10 Jul '23
On 2 June 2023, the Dutch Supreme Court delivered its judgment on the interpretation of a settlement agreement and the dispute resolution method agreed therein, namely binding advice.
The plaintiff was the lessor of a business premises. The defendant leased this business premises since 10 December 2010. The agreed lease term was 31 December 2019. The lease included a provision on compensation for appreciation of the premises from the lessor to the lessee. In early 2018, the lessee indicated its desire to terminate the lease. The parties therefore entered into a settlement agreement to give effect to the value increase provisions.
This involved the parties separately engaging a binding advisor, a third party charged with giving a binding opinion. These appraisers would then jointly discuss the results with each other and ultimately reach a binding opinion on the increase in value. This took place and eventually, in accordance with this binding opinion, the lessee sent the lessor an invoice for the increase in value. The lessor disagreed with this invoice and invoked the extrajudicial annulment of the binding opinion.
In the lawsuit subsequently brought by the lessee, the lessor argued that, among other things, the principle of hearing both sides of the argument had been violated because before the final report was issued, the lessor had not received a draft report, while the lessee had. The subdistrict disagreed and upheld the lessee's claim for compliance with the settlement agreement. The claim for a declaratory judgment that the binding opinion had been set aside, as well as the claim to have the binding opinion set aside, was rejected by the subdistrict court. The court of appeal also upheld this decision.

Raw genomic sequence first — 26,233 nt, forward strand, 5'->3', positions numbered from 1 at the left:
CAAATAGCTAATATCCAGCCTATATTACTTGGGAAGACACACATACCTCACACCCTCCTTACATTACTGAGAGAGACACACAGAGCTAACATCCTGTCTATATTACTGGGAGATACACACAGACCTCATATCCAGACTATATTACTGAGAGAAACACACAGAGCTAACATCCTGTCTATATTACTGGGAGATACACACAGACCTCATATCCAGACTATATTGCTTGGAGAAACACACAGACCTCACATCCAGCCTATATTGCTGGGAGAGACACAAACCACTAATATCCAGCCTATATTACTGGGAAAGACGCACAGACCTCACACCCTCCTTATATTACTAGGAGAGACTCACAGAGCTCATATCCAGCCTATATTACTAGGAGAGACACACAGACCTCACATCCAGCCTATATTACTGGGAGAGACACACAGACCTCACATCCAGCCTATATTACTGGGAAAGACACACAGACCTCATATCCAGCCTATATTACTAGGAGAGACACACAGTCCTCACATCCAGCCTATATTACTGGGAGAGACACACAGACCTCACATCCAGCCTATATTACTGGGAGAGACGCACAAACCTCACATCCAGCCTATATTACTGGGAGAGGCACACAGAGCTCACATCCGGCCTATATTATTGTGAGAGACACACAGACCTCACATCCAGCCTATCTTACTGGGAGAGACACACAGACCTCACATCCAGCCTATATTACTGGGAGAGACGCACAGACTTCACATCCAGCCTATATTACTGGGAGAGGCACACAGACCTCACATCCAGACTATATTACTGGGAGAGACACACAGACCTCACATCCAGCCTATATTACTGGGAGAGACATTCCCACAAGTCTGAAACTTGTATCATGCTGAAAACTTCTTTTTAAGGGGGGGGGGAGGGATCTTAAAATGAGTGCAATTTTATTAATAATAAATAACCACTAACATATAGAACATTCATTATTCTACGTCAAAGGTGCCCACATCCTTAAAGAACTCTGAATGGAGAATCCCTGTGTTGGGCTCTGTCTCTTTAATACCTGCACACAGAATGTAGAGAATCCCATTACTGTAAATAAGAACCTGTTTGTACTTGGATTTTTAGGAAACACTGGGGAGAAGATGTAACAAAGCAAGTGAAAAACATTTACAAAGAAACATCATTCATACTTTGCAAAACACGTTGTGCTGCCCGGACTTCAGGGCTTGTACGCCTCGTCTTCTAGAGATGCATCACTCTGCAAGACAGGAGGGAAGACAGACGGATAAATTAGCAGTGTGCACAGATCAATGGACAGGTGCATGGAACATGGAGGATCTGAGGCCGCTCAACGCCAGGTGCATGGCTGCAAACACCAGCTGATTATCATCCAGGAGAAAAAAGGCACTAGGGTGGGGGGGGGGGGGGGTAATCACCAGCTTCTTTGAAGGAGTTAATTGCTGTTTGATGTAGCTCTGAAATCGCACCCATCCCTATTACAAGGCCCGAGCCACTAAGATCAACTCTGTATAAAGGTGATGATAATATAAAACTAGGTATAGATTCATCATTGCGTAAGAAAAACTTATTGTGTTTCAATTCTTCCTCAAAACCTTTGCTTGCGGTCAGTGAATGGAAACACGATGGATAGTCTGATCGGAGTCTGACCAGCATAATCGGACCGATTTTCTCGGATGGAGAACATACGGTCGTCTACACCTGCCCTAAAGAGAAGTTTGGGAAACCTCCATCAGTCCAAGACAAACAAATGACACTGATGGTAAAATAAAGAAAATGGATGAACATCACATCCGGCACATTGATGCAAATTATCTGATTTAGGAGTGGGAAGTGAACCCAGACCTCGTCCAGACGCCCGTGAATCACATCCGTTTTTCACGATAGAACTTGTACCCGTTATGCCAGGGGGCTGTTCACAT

The Supreme Court ruled otherwise. According to the Dutch Supreme Court, the court of appeal misjudged that, based on the Haviltex-standard (which is a standard formulated by the Supreme Court that defines how a contract should be interpreted) for the interpretation of the settlement agreement, not only circumstances regarding the settlement agreement can be relevant, but also the circumstances relating to the lease agreement. According to the Supreme Court, the binding advisors must be independent and this entails that the clients, i.e. both lessee and lessor, must be given the opportunity to respond to a draft report.
A settlement agreement is therefore unfortunately not always the end of a dispute. If parties have a discussion about the interpretation of such an agreement, not only the circumstances of the settlement agreement will be relevant, but also previous circumstances. It is important to keep this in mind when drafting a settlement agreement and therefore include it in the settlement agreement, for instance, in the recitals. In addition, in case of binding advice, parties should both be given the opportunity to respond to a draft report to comply with the principle of hearing both sides.
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